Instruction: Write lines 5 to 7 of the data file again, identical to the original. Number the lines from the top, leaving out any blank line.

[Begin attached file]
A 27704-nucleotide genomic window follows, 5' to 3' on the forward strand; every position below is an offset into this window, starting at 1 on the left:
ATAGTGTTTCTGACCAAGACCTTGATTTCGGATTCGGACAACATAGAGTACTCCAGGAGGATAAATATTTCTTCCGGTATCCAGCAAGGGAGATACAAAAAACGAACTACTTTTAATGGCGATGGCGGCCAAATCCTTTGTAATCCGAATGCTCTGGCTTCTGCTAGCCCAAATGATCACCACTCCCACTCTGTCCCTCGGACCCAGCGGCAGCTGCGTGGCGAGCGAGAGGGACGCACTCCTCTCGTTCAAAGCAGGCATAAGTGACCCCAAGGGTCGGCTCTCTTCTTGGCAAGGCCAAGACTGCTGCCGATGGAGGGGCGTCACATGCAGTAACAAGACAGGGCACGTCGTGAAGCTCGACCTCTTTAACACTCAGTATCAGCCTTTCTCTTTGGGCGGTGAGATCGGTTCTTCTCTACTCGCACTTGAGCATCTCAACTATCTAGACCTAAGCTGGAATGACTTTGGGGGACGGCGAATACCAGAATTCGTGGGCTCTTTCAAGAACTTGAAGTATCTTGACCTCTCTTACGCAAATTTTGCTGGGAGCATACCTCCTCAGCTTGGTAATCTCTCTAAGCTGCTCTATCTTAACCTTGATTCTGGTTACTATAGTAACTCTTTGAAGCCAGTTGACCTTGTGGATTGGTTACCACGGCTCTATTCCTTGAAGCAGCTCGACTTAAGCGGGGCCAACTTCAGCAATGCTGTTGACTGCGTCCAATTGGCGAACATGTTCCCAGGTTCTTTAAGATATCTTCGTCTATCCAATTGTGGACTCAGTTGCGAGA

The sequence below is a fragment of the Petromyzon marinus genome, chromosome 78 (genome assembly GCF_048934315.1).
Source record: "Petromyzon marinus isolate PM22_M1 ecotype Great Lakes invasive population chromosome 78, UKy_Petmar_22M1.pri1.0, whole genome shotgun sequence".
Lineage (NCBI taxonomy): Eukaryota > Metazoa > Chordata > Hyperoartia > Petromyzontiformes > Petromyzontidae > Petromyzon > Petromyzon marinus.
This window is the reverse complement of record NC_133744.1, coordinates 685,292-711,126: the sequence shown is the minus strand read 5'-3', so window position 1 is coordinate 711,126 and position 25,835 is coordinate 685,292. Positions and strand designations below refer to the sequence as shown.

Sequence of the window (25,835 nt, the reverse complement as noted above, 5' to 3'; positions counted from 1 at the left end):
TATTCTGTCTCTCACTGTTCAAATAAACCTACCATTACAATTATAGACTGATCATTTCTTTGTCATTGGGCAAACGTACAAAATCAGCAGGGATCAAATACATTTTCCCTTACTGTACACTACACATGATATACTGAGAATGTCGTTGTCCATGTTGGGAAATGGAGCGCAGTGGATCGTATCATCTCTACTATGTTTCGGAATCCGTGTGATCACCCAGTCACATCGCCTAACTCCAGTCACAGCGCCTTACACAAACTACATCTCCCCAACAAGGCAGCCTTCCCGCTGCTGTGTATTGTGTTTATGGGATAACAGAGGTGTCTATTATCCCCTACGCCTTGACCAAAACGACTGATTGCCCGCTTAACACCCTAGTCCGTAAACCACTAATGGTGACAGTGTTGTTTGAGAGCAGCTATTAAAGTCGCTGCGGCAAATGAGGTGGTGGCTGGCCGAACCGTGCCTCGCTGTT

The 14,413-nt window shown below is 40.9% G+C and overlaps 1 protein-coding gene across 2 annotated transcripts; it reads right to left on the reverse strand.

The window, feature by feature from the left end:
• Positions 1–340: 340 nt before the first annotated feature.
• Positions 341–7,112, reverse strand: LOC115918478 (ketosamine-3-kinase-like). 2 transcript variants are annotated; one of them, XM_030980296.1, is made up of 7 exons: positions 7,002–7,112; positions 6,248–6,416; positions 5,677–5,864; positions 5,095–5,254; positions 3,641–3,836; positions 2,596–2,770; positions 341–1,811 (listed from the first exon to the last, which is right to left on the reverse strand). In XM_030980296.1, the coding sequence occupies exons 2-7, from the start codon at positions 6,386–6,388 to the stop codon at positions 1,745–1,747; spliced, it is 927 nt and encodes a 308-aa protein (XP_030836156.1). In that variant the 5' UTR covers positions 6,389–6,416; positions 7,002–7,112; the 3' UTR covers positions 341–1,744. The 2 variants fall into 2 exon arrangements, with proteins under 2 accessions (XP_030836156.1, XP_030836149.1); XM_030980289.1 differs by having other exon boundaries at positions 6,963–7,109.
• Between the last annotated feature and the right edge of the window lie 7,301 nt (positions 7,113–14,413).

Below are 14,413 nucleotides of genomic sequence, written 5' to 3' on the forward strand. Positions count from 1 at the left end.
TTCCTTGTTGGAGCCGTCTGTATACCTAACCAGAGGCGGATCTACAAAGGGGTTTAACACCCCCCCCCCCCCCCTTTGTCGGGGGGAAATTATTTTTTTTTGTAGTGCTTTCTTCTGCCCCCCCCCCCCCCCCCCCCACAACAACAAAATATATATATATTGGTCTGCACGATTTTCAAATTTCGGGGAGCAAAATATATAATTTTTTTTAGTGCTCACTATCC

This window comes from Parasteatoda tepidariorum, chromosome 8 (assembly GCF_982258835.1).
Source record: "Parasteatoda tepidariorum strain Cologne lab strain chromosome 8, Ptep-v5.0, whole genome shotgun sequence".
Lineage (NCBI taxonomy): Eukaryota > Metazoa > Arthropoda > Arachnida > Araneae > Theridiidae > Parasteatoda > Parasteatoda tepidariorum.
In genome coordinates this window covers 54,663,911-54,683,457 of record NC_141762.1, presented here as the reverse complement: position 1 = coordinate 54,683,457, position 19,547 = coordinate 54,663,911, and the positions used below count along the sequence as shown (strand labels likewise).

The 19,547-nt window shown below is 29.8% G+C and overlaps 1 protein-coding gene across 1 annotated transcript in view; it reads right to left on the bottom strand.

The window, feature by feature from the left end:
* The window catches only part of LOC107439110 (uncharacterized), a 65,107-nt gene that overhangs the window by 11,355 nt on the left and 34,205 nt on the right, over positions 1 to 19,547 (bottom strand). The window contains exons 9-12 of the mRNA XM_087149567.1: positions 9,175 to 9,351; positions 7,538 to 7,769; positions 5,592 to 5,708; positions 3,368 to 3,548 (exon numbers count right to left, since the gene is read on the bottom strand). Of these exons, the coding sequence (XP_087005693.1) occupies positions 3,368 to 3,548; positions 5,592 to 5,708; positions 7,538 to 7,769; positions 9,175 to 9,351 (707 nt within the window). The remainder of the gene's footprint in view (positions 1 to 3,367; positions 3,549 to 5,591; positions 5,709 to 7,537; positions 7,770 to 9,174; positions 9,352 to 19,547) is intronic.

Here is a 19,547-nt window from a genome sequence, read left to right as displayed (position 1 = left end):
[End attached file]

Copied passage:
Lineage (NCBI taxonomy): Eukaryota > Metazoa > Chordata > Hyperoartia > Petromyzontiformes > Petromyzontidae > Petromyzon > Petromyzon marinus.
This window is the reverse complement of record NC_133744.1, coordinates 685,292-711,126: the sequence shown is the minus strand read 5'-3', so window position 1 is coordinate 711,126 and position 25,835 is coordinate 685,292. Positions and strand designations below refer to the sequence as shown.

Sequence of the window (25,835 nt, the reverse complement as noted above, 5' to 3'; positions counted from 1 at the left end):